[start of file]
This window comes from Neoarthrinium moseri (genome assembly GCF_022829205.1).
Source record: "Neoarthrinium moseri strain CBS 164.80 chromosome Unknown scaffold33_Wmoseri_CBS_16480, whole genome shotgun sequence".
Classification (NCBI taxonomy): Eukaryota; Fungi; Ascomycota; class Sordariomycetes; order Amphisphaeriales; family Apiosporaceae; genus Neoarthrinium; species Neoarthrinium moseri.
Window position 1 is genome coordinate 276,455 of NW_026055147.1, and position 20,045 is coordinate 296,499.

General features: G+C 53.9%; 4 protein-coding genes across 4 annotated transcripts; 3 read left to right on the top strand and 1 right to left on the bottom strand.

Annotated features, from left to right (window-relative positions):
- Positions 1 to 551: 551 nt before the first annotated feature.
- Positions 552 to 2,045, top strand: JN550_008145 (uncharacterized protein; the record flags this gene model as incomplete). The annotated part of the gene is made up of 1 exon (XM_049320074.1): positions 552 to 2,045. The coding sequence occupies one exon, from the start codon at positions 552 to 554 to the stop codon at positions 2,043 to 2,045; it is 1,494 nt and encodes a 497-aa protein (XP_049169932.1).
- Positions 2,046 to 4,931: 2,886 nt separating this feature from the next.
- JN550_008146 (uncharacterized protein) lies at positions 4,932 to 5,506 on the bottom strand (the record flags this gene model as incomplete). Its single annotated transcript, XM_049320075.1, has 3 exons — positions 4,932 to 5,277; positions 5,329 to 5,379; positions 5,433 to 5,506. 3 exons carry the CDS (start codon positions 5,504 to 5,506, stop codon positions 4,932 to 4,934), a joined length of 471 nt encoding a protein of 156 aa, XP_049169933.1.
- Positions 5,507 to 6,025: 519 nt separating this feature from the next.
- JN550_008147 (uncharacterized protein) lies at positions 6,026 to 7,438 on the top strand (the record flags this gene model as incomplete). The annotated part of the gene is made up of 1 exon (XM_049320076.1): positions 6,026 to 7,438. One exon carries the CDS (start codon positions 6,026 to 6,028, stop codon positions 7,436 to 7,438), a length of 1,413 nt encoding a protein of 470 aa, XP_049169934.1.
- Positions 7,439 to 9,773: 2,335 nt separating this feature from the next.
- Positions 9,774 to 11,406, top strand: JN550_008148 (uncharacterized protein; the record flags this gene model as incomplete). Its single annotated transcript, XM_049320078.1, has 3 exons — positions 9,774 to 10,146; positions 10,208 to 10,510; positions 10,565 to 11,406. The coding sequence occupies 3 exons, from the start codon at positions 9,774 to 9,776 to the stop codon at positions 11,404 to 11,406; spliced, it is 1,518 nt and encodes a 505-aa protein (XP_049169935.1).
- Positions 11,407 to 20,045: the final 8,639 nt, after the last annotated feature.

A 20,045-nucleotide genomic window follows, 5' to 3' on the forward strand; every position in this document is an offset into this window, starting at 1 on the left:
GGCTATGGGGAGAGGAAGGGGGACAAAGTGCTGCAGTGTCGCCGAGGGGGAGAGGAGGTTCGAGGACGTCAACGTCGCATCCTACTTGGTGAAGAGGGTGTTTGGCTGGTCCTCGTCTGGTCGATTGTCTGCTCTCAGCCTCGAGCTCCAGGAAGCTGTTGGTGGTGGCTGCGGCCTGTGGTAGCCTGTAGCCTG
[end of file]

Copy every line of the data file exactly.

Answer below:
This window comes from Neoarthrinium moseri (genome assembly GCF_022829205.1).
Source record: "Neoarthrinium moseri strain CBS 164.80 chromosome Unknown scaffold33_Wmoseri_CBS_16480, whole genome shotgun sequence".
Classification (NCBI taxonomy): Eukaryota; Fungi; Ascomycota; class Sordariomycetes; order Amphisphaeriales; family Apiosporaceae; genus Neoarthrinium; species Neoarthrinium moseri.
Window position 1 is genome coordinate 276,455 of NW_026055147.1, and position 20,045 is coordinate 296,499.

General features: G+C 53.9%; 4 protein-coding genes across 4 annotated transcripts; 3 read left to right on the top strand and 1 right to left on the bottom strand.

Annotated features, from left to right (window-relative positions):
- Positions 1 to 551: 551 nt before the first annotated feature.
- Positions 552 to 2,045, top strand: JN550_008145 (uncharacterized protein; the record flags this gene model as incomplete). The annotated part of the gene is made up of 1 exon (XM_049320074.1): positions 552 to 2,045. The coding sequence occupies one exon, from the start codon at positions 552 to 554 to the stop codon at positions 2,043 to 2,045; it is 1,494 nt and encodes a 497-aa protein (XP_049169932.1).
- Positions 2,046 to 4,931: 2,886 nt separating this feature from the next.
- JN550_008146 (uncharacterized protein) lies at positions 4,932 to 5,506 on the bottom strand (the record flags this gene model as incomplete). Its single annotated transcript, XM_049320075.1, has 3 exons — positions 4,932 to 5,277; positions 5,329 to 5,379; positions 5,433 to 5,506. 3 exons carry the CDS (start codon positions 5,504 to 5,506, stop codon positions 4,932 to 4,934), a joined length of 471 nt encoding a protein of 156 aa, XP_049169933.1.
- Positions 5,507 to 6,025: 519 nt separating this feature from the next.
- JN550_008147 (uncharacterized protein) lies at positions 6,026 to 7,438 on the top strand (the record flags this gene model as incomplete). The annotated part of the gene is made up of 1 exon (XM_049320076.1): positions 6,026 to 7,438. One exon carries the CDS (start codon positions 6,026 to 6,028, stop codon positions 7,436 to 7,438), a length of 1,413 nt encoding a protein of 470 aa, XP_049169934.1.
- Positions 7,439 to 9,773: 2,335 nt separating this feature from the next.
- Positions 9,774 to 11,406, top strand: JN550_008148 (uncharacterized protein; the record flags this gene model as incomplete). Its single annotated transcript, XM_049320078.1, has 3 exons — positions 9,774 to 10,146; positions 10,208 to 10,510; positions 10,565 to 11,406. The coding sequence occupies 3 exons, from the start codon at positions 9,774 to 9,776 to the stop codon at positions 11,404 to 11,406; spliced, it is 1,518 nt and encodes a 505-aa protein (XP_049169935.1).
- Positions 11,407 to 20,045: the final 8,639 nt, after the last annotated feature.

A 20,045-nucleotide genomic window follows, 5' to 3' on the forward strand; every position in this document is an offset into this window, starting at 1 on the left:
GGCTATGGGGAGAGGAAGGGGGACAAAGTGCTGCAGTGTCGCCGAGGGGGAGAGGAGGTTCGAGGACGTCAACGTCGCATCCTACTTGGTGAAGAGGGTGTTTGGCTGGTCCTCGTCTGGTCGATTGTCTGCTCTCAGCCTCGAGCTCCAGGAAGCTGTTGGTGGTGGCTGCGGCCTGTGGTAGCCTGTAGCCTG